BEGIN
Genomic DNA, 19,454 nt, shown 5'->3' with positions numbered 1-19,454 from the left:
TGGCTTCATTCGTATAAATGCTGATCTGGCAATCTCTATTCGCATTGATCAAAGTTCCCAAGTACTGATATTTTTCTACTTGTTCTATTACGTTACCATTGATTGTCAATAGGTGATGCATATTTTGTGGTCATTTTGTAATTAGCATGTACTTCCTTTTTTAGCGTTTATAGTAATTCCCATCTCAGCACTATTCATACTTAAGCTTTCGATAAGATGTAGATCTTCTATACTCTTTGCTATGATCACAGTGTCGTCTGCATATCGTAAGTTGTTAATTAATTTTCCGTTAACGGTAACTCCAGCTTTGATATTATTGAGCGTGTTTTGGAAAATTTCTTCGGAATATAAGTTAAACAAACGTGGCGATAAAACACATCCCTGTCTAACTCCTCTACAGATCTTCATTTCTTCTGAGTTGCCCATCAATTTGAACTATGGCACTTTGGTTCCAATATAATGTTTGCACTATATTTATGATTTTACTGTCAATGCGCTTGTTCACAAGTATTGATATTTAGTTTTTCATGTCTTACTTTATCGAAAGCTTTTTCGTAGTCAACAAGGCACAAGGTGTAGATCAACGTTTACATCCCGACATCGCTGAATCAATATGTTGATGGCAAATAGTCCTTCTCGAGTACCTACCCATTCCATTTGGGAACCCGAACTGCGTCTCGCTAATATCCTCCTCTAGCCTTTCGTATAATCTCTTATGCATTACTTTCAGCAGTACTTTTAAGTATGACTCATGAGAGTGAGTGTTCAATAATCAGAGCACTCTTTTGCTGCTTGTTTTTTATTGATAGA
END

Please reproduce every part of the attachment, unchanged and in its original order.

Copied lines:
Genomic DNA, 19,454 nt, shown 5'->3' with positions numbered 1-19,454 from the left:
TGGCTTCATTCGTATAAATGCTGATCTGGCAATCTCTATTCGCATTGATCAAAGTTCCCAAGTACTGATATTTTTCTACTTGTTCTATTACGTTACCATTGATTGTCAATAGGTGATGCATATTTTGTGGTCATTTTGTAATTAGCATGTACTTCCTTTTTTAGCGTTTATAGTAATTCCCATCTCAGCACTATTCATACTTAAGCTTTCGATAAGATGTAGATCTTCTATACTCTTTGCTATGATCACAGTGTCGTCTGCATATCGTAAGTTGTTAATTAATTTTCCGTTAACGGTAACTCCAGCTTTGATATTATTGAGCGTGTTTTGGAAAATTTCTTCGGAATATAAGTTAAACAAACGTGGCGATAAAACACATCCCTGTCTAACTCCTCTACAGATCTTCATTTCTTCTGAGTTGCCCATCAATTTGAACTATGGCACTTTGGTTCCAATATAATGTTTGCACTATATTTATGATTTTACTGTCAATGCGCTTGTTCACAAGTATTGATATTTAGTTTTTCATGTCTTACTTTATCGAAAGCTTTTTCGTAGTCAACAAGGCACAAGGTGTAGATCAACGTTTACATCCCGACATCGCTGAATCAATATGTTGATGGCAAATAGTCCTTCTCGAGTACCTACCCATTCCATTTGGGAACCCGAACTGCGTCTCGCTAATATCCTCCTCTAGCCTTTCGTATAATCTCTTATGCATTACTTTCAGCAGTACTTTTAAGTATGACTCATGAGAGTGAGTGTTCAATAATCAGAGCACTCTTTTGCTGCTTGTTTTTTATTGATAGA